Effects of Human ES-Derived Neural Stem Cell Transplantation and Kindling in a Rat Model of Traumatic Brain Injury.

Journal: 
Cell Transplant
Publication Year: 
2016
Authors: 
Stefania Beretta
Kelly Cunningham
Daniel Haus
Eric Gold
Harvey Perez
Luci Lopez-Velazquez
Brian Cummings
PubMed link: 
27938477
Public Summary: 
Traumatic Brain Injury (TBI) is one of the leading causes of death and disability in the population worldwide, with a broad spectrum of symptoms and disabilities. Post-traumatic hyperexcitability is one of the most common neurological disorders that affect people after a head injury. A reliable animal model of post-traumatic hyperexcitability induced by TBI which allows one to test effective treatment strategies has yet to be developed. To address these issues, in the present study, we tested human ES-derived neural stem cell transplantation in an animal model of post-traumatic hyperexcitability in which the brain injury was produced in one hemisphere of immunodeficient athymic nude (ATN) rats by controlled cortical impact (CCI) and spontaneous seizures were produced by repeated electrical stimulation (kindling) in the contralateral hemisphere. At 14 weeks post-transplantation, we report human neural stem cell (hNSC) survival and differentiation into all three neural lineages in both sham and injured animals. We observed twice as many surviving hNSCs in the injured vs sham brain, and worse survival on the kindled side in both groups, indicating that kindling/seizures are detrimental to survival or proliferation of hNSCs. We also replicated our previous finding that hNSCs can ameliorate deficits on the novel place recognition task (Haus 2016), but such improvements are abolished following kindling. We found no significant differences pre or post kindling on the elevated plus maze. No significant correlations between hNSCs survival and cognitive performance on either task were observed. Together these findings suggest that Shef-6 derived hNSCs may be beneficial as a therapy for TBI, but not in animals or patients with post-traumatic hyper-excitability.
Scientific Abstract:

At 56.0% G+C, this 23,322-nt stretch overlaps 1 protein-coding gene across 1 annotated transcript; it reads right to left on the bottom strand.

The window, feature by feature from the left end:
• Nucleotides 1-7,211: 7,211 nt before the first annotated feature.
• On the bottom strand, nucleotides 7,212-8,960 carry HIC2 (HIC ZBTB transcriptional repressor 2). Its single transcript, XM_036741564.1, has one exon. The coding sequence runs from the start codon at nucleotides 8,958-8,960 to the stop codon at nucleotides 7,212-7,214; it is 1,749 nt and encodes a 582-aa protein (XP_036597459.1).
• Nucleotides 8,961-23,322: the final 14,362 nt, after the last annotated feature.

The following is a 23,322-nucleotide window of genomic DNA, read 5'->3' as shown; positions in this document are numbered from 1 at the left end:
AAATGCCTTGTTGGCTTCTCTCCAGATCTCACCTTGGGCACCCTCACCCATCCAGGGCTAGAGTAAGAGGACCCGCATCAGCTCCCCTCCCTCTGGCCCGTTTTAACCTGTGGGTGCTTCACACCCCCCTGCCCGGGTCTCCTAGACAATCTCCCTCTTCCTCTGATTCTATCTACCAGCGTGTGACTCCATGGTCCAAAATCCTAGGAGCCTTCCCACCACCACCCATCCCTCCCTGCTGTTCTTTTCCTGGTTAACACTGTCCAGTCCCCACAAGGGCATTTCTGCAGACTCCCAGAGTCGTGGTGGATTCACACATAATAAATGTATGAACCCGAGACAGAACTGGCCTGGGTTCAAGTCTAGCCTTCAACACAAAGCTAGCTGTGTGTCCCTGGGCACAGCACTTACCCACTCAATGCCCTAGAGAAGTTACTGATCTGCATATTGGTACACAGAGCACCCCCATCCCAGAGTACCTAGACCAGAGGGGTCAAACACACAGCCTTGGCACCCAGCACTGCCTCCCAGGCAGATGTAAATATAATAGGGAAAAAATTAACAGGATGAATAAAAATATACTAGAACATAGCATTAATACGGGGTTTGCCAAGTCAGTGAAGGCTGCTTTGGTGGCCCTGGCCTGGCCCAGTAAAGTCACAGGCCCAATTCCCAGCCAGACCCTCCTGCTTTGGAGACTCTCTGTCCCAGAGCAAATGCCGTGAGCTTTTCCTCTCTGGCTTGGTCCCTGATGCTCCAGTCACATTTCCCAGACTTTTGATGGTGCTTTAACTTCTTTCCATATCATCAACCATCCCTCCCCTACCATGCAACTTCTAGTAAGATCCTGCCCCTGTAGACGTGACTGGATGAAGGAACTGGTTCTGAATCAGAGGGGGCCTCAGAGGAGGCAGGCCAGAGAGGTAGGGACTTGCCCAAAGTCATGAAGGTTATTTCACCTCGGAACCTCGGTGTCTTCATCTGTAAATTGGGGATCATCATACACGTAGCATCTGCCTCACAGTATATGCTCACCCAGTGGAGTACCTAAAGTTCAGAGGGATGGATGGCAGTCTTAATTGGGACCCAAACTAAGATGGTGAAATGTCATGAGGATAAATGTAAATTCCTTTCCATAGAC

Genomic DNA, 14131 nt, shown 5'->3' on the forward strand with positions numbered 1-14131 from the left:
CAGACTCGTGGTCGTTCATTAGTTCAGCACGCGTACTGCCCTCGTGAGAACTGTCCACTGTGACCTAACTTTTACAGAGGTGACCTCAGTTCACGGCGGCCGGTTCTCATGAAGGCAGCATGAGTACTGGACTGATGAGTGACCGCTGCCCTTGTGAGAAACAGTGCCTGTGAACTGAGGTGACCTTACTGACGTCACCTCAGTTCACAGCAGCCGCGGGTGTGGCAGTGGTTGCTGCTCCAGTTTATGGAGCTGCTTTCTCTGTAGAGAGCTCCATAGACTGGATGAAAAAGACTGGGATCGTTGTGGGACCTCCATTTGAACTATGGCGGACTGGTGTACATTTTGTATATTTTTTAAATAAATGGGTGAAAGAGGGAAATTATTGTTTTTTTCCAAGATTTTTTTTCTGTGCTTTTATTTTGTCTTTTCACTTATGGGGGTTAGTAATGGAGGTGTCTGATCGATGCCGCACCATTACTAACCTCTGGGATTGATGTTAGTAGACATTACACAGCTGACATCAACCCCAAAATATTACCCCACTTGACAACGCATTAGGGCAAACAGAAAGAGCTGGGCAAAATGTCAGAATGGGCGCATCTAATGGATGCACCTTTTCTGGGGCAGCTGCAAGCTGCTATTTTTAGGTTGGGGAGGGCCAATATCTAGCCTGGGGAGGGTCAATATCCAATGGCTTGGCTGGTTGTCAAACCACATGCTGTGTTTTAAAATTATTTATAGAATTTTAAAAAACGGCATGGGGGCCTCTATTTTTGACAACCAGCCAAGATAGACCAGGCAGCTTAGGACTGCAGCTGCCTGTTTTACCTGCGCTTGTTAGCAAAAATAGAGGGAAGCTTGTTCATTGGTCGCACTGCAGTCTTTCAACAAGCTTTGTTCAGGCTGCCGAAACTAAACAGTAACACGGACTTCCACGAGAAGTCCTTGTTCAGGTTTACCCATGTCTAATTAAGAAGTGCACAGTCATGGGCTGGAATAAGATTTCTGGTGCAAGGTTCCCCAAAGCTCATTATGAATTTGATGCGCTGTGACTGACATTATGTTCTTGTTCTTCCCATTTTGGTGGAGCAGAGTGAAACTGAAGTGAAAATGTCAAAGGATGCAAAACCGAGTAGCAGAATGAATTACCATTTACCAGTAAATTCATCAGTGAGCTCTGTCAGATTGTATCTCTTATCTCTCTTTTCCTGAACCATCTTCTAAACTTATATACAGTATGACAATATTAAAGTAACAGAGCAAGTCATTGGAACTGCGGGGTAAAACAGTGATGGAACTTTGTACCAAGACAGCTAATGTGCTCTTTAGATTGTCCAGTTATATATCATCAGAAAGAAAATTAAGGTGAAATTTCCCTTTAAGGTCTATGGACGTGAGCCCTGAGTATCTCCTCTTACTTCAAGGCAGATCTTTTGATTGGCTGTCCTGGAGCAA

Traumatic Brain Injury (TBI) is one of the leading causes of death and disability in the population worldwide, with a broad spectrum of symptoms and disabilities. Post-traumatic hyperexcitability is one of the most common neurological disorders that affect people after a head injury. A reliable animal model of post-traumatic hyperexcitability induced by TBI which allows one to test effective treatment strategies has yet to be developed. To address these issues, in the present study, we tested human ES-derived neural stem cell transplantation in an animal model of post-traumatic hyperexcitability in which the brain injury was produced in one hemisphere of immunodeficient athymic nude (ATN) rats by controlled cortical impact (CCI) and spontaneous seizures were produced by repeated electrical stimulation (kindling) in the contralateral hemisphere. At 14 weeks post-transplantation, we report human neural stem cell (hNSC) survival and differentiation into all three neural lineages in both sham and injured animals. We observed twice as many surviving hNSCs in the injured vs sham brain, and worse survival on the kindled side in both groups, indicating that kindling/seizures are detrimental to survival or proliferation of hNSCs. We also replicated our previous finding that hNSCs can ameliorate deficits on the novel place recognition task (Haus 2016), but such improvements are abolished following kindling. We found no significant differences pre or post kindling on the elevated plus maze. No significant correlations between hNSCs survival and cognitive performance on either task were observed. Together these findings suggest that Shef-6 derived hNSCs may be beneficial as a therapy for TBI, but not in animals or patients with post-traumatic hyper-excitability.